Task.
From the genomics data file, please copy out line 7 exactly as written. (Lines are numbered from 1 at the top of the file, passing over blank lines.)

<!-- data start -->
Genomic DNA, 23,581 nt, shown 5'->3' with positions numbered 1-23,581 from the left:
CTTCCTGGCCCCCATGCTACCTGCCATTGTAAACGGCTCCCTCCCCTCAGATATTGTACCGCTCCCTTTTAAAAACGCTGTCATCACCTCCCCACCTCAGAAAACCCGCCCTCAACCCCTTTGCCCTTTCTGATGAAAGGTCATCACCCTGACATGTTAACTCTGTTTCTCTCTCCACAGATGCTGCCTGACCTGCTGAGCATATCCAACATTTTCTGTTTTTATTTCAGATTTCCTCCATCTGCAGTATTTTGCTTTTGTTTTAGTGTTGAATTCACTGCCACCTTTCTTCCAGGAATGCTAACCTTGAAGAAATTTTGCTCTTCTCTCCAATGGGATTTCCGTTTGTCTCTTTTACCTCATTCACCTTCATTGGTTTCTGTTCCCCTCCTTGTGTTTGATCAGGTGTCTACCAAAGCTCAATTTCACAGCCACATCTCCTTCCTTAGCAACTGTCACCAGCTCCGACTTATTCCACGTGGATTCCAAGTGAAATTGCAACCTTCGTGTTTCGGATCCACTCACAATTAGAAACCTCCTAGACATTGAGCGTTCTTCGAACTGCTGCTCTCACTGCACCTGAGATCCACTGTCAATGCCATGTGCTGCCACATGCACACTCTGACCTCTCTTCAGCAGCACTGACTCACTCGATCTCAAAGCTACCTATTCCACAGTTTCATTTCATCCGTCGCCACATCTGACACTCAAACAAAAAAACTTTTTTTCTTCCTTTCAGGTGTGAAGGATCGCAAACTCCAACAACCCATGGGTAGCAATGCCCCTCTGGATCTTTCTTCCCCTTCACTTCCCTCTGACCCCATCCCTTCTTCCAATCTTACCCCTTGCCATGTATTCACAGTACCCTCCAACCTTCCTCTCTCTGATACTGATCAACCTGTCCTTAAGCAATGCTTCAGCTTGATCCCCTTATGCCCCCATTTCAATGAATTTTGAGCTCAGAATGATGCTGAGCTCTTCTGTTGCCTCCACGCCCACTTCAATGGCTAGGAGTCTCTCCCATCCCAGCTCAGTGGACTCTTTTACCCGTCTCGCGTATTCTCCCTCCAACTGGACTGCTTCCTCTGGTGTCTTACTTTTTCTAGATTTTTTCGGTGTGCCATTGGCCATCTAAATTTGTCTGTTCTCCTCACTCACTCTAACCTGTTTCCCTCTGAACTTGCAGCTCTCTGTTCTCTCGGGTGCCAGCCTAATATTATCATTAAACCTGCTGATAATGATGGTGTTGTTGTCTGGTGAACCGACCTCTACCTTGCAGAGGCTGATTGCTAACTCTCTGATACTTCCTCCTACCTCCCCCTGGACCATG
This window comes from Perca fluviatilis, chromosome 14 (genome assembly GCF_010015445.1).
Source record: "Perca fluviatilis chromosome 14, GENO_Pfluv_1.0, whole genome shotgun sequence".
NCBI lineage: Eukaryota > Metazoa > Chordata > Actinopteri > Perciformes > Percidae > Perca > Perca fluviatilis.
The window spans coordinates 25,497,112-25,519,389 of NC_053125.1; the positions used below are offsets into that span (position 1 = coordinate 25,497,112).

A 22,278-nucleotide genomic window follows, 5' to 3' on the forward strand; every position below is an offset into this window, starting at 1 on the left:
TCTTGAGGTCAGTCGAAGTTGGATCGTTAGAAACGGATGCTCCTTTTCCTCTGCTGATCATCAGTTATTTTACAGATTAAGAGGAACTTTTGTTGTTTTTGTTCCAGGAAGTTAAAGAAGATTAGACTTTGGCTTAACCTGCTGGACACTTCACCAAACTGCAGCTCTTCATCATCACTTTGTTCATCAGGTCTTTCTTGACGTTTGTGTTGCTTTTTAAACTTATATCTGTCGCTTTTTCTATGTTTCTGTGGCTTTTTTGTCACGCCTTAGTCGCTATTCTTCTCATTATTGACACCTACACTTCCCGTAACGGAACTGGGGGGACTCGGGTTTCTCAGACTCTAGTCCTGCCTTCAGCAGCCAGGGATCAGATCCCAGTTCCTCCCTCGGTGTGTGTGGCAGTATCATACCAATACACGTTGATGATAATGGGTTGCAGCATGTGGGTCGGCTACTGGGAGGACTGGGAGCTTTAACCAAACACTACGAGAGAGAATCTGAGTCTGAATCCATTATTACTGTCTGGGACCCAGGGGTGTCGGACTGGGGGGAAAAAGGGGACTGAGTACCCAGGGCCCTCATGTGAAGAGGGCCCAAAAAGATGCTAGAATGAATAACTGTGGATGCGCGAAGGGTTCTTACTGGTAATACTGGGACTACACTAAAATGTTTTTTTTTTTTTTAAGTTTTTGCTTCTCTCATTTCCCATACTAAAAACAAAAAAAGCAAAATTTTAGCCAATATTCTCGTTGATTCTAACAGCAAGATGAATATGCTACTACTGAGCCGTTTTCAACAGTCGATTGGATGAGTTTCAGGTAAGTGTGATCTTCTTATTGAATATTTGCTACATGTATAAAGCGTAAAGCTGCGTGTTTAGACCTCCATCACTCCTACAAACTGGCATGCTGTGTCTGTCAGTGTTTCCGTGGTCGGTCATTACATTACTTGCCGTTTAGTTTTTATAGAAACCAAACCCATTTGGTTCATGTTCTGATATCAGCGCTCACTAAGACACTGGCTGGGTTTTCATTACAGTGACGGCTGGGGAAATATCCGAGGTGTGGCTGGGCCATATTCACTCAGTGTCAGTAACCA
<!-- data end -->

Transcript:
A 22,278-nucleotide genomic window follows, 5' to 3' on the forward strand; every position below is an offset into this window, starting at 1 on the left: